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Currencies and Protectionism

If the Trump Administration’s steel and aluminum tariffs lead to carefully-targeted tit-for-tat retaliations against American products around the world, there is no question that the resulting trade war scenario would be terrible for the global economy. Many analysts have dismissed this escalating protectionist future as unlikely, saying that cooler heads are likely to rein in the President’s impulsive tendency, particularly since the higher tax duties are unlikely to affect his stated target, China.

It’s more likely either that the tariffs will not be imposed at all, or that Europe, South Korea, Canada and Mexico will be quietly granted exclusions, preventing those countries from imposing retaliatory tariffs on American exports.

But is there any reality check for this calming scenario? One place to look is at the global currency markets, whose traders closely monitor the trade winds and make their currency pricing decisions based on whether various economies will be supported or disrupted by changes in the overall trade flow.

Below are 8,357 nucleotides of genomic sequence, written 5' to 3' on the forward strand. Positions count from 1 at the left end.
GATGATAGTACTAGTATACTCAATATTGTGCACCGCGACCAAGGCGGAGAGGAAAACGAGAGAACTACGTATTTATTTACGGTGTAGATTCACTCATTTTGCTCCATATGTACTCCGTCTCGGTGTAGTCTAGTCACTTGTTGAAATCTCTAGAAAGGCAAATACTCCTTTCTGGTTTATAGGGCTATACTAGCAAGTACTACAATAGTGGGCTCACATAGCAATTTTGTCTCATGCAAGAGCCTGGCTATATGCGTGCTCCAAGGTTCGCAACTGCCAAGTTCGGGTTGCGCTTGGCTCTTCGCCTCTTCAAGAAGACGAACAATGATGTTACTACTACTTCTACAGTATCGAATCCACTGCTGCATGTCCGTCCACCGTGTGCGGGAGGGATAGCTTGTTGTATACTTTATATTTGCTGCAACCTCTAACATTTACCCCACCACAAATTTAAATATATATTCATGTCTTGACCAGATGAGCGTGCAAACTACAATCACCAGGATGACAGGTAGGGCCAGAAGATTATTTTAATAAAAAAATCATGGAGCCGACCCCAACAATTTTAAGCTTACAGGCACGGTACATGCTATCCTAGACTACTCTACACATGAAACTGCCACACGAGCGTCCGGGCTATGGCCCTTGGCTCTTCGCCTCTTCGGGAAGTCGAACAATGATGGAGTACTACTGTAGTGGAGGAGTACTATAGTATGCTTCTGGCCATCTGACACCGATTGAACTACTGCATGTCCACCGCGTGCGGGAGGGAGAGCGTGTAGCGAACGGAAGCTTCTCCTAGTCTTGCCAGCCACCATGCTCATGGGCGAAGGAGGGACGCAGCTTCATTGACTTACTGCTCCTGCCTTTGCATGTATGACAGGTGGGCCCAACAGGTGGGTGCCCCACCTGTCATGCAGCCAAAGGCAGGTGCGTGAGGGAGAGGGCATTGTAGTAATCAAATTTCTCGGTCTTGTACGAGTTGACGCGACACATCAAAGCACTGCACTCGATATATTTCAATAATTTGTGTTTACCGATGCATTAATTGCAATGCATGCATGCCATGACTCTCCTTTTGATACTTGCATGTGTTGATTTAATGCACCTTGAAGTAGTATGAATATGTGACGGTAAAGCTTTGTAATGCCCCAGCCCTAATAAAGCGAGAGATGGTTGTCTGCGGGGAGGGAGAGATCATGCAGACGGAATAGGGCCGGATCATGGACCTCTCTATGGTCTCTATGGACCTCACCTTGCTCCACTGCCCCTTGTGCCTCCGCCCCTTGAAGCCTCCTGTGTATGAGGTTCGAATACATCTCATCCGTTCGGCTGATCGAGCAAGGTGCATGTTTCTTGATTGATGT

Based on current market prices, these traders seem to be expecting little to no global fallout. Indeed, the South Korean won and the Taiwanese and Singapore dollars, which are all very sensitive to global trade flows, are trading near their strongest levels against the dollar in more than three years. In fact, the global economy—and world trade—is expanding at the fastest pace in six years.

This is certainly a story worth keeping an eye on, since global trade is a complicated and somewhat fragile network of cooperation. But it appears that the smartest people in the trade market are currently not worried, which probably means we shouldn’t be either.

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